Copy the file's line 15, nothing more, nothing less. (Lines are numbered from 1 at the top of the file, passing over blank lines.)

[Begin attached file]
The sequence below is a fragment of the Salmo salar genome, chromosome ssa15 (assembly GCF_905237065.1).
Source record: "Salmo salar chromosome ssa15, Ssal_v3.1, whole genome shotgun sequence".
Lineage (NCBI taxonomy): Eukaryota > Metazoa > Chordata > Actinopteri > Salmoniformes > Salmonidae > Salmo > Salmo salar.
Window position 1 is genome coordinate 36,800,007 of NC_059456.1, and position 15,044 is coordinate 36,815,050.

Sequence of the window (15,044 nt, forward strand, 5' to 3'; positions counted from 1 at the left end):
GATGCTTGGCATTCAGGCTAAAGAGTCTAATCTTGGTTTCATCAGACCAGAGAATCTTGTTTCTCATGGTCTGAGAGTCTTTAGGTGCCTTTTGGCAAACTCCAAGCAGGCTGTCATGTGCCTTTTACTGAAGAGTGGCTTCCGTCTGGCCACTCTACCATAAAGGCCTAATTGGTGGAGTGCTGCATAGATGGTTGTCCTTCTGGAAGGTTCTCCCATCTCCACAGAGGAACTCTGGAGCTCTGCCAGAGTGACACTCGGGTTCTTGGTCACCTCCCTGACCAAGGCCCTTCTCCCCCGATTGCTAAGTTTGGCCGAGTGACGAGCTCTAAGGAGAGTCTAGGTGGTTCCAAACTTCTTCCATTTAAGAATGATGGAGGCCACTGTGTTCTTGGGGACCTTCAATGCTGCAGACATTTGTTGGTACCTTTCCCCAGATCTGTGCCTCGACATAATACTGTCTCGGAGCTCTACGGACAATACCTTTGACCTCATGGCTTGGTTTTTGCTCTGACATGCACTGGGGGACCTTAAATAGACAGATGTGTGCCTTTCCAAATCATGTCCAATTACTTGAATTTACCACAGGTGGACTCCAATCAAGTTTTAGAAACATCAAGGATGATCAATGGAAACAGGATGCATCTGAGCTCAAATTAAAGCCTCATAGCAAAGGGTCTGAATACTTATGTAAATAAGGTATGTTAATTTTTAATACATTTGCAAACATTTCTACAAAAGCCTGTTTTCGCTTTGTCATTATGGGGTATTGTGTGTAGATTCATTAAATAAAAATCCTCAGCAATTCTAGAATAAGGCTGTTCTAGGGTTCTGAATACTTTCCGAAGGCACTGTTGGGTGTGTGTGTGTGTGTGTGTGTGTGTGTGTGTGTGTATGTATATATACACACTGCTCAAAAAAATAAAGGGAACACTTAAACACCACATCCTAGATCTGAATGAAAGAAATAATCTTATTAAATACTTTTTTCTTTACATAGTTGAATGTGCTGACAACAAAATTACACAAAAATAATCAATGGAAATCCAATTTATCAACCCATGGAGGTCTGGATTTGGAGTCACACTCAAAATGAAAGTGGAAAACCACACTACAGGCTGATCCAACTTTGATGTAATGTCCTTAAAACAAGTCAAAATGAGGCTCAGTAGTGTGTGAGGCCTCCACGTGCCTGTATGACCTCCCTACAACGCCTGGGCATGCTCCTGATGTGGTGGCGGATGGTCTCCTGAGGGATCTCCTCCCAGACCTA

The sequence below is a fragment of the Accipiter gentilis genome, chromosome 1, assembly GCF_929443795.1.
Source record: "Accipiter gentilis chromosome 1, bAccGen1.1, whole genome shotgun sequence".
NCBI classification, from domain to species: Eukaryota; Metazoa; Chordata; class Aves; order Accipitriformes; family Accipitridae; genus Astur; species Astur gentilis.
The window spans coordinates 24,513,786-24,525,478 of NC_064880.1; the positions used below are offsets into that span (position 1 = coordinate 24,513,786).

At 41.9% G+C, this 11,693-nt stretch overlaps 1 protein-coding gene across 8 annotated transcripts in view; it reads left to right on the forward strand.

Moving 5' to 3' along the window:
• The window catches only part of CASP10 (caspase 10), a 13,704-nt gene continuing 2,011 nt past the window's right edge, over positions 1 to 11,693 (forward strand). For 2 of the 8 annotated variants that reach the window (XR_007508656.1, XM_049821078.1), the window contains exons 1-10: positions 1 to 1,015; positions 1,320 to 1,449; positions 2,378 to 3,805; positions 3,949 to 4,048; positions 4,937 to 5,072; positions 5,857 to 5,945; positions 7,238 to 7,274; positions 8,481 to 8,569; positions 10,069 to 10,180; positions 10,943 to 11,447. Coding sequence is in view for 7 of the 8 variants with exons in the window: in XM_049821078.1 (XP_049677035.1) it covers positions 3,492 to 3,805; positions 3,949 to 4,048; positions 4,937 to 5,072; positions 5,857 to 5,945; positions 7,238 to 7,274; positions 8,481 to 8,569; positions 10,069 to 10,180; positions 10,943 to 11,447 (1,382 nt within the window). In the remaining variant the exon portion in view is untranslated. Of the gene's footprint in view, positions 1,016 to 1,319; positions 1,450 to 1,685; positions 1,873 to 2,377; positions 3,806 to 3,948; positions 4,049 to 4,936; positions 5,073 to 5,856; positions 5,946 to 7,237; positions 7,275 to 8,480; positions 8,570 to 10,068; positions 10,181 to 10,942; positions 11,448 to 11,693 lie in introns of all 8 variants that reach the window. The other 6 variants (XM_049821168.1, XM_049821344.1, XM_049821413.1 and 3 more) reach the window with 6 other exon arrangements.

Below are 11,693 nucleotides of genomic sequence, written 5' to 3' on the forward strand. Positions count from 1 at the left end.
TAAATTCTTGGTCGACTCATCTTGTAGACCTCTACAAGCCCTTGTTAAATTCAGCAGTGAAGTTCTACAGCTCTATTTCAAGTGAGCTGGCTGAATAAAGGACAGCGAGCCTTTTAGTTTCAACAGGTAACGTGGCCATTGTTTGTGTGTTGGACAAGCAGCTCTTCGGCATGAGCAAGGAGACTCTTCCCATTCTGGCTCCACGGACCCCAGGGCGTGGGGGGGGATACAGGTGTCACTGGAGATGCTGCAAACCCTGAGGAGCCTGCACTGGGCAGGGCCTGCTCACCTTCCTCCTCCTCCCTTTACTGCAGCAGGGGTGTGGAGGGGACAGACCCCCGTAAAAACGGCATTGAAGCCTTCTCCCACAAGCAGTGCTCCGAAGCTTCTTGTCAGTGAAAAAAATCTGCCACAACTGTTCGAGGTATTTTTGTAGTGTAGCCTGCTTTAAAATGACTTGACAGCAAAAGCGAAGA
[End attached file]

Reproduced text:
TAAATTCTTGGTCGACTCATCTTGTAGACCTCTACAAGCCCTTGTTAAATTCAGCAGTGAAGTTCTACAGCTCTATTTCAAGTGAGCTGGCTGAATAAAGGACAGCGAGCCTTTTAGTTTCAACAGGTAACGTGGCCATTGTTTGTGTGTTGGACAAGCAGCTCTTCGGCATGAGCAAGGAGACTCTTCCCATTCTGGCTCCACGGACCCCAGGGCGTGGGGGGGGATACAGGTGTCACTGGAGATGCTGCAAACCCTGAGGAGCCTGCACTGGGCAGGGCCTGCTCACCTTCCTCCTCCTCCCTTTACTGCAGCAGGGGTGTGGAGGGGACAGACCCCCGTAAAAACGGCATTGAAGCCTTCTCCCACAAGCAGTGCTCCGAAGCTTCTTGTCAGTGAAAAAAATCTGCCACAACTGTTCGAGGTATTTTTGTAGTGTAGCCTGCTTTAAAATGACTTGACAGCAAAAGCGAAGA